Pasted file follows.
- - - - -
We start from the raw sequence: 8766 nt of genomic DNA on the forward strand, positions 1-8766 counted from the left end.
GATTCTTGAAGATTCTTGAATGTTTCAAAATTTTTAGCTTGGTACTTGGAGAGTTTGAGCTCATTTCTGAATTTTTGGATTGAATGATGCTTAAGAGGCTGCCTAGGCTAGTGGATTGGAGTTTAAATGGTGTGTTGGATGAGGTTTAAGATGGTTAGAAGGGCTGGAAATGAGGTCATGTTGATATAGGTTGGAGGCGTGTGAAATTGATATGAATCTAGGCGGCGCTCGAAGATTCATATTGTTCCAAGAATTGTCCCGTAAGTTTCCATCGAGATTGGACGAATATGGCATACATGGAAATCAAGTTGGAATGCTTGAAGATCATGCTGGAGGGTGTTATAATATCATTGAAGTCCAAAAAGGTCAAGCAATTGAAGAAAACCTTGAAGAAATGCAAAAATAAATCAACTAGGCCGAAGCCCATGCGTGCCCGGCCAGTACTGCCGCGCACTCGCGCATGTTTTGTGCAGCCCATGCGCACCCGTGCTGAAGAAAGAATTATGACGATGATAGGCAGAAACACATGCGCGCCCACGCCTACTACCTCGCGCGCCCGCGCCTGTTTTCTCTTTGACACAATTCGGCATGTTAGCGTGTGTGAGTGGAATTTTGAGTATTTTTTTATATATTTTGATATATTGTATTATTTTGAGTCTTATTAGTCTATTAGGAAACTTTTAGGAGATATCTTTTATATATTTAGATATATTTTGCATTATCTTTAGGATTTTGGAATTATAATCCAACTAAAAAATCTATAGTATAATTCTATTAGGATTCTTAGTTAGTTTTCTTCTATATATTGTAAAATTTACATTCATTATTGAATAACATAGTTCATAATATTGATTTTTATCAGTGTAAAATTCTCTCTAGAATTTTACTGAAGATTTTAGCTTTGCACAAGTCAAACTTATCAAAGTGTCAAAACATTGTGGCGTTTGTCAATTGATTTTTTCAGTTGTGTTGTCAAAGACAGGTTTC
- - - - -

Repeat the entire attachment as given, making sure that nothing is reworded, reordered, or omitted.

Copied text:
We start from the raw sequence: 8766 nt of genomic DNA on the forward strand, positions 1-8766 counted from the left end.
GATTCTTGAAGATTCTTGAATGTTTCAAAATTTTTAGCTTGGTACTTGGAGAGTTTGAGCTCATTTCTGAATTTTTGGATTGAATGATGCTTAAGAGGCTGCCTAGGCTAGTGGATTGGAGTTTAAATGGTGTGTTGGATGAGGTTTAAGATGGTTAGAAGGGCTGGAAATGAGGTCATGTTGATATAGGTTGGAGGCGTGTGAAATTGATATGAATCTAGGCGGCGCTCGAAGATTCATATTGTTCCAAGAATTGTCCCGTAAGTTTCCATCGAGATTGGACGAATATGGCATACATGGAAATCAAGTTGGAATGCTTGAAGATCATGCTGGAGGGTGTTATAATATCATTGAAGTCCAAAAAGGTCAAGCAATTGAAGAAAACCTTGAAGAAATGCAAAAATAAATCAACTAGGCCGAAGCCCATGCGTGCCCGGCCAGTACTGCCGCGCACTCGCGCATGTTTTGTGCAGCCCATGCGCACCCGTGCTGAAGAAAGAATTATGACGATGATAGGCAGAAACACATGCGCGCCCACGCCTACTACCTCGCGCGCCCGCGCCTGTTTTCTCTTTGACACAATTCGGCATGTTAGCGTGTGTGAGTGGAATTTTGAGTATTTTTTTATATATTTTGATATATTGTATTATTTTGAGTCTTATTAGTCTATTAGGAAACTTTTAGGAGATATCTTTTATATATTTAGATATATTTTGCATTATCTTTAGGATTTTGGAATTATAATCCAACTAAAAAATCTATAGTATAATTCTATTAGGATTCTTAGTTAGTTTTCTTCTATATATTGTAAAATTTACATTCATTATTGAATAACATAGTTCATAATATTGATTTTTATCAGTGTAAAATTCTCTCTAGAATTTTACTGAAGATTTTAGCTTTGCACAAGTCAAACTTATCAAAGTGTCAAAACATTGTGGCGTTTGTCAATTGATTTTTTCAGTTGTGTTGTCAAAGACAGGTTTC